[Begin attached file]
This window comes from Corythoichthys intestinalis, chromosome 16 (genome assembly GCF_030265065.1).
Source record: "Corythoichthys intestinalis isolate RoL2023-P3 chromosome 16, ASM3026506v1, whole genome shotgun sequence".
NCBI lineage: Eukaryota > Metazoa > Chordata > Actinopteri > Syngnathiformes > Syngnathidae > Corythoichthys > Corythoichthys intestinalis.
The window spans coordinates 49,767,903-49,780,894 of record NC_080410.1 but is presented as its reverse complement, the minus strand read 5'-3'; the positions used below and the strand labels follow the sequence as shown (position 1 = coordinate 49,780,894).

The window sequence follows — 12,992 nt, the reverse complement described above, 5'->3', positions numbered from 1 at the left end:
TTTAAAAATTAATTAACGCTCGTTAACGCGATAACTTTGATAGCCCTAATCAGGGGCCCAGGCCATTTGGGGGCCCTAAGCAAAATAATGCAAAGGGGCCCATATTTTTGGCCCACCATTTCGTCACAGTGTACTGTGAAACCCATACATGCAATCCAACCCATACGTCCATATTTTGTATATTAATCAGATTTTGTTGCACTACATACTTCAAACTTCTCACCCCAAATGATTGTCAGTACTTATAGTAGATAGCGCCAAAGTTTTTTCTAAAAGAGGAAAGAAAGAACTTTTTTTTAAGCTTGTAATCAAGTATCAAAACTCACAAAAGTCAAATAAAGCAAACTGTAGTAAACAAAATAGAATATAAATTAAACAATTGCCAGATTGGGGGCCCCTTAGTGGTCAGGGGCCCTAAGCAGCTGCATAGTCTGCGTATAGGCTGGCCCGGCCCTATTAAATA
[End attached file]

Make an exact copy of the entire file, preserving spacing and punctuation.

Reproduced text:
This window comes from Corythoichthys intestinalis, chromosome 16 (genome assembly GCF_030265065.1).
Source record: "Corythoichthys intestinalis isolate RoL2023-P3 chromosome 16, ASM3026506v1, whole genome shotgun sequence".
NCBI lineage: Eukaryota > Metazoa > Chordata > Actinopteri > Syngnathiformes > Syngnathidae > Corythoichthys > Corythoichthys intestinalis.
The window spans coordinates 49,767,903-49,780,894 of record NC_080410.1 but is presented as its reverse complement, the minus strand read 5'-3'; the positions used below and the strand labels follow the sequence as shown (position 1 = coordinate 49,780,894).

The window sequence follows — 12,992 nt, the reverse complement described above, 5'->3', positions numbered from 1 at the left end:
TTTAAAAATTAATTAACGCTCGTTAACGCGATAACTTTGATAGCCCTAATCAGGGGCCCAGGCCATTTGGGGGCCCTAAGCAAAATAATGCAAAGGGGCCCATATTTTTGGCCCACCATTTCGTCACAGTGTACTGTGAAACCCATACATGCAATCCAACCCATACGTCCATATTTTGTATATTAATCAGATTTTGTTGCACTACATACTTCAAACTTCTCACCCCAAATGATTGTCAGTACTTATAGTAGATAGCGCCAAAGTTTTTTCTAAAAGAGGAAAGAAAGAACTTTTTTTTAAGCTTGTAATCAAGTATCAAAACTCACAAAAGTCAAATAAAGCAAACTGTAGTAAACAAAATAGAATATAAATTAAACAATTGCCAGATTGGGGGCCCCTTAGTGGTCAGGGGCCCTAAGCAGCTGCATAGTCTGCGTATAGGCTGGCCCGGCCCTATTAAATA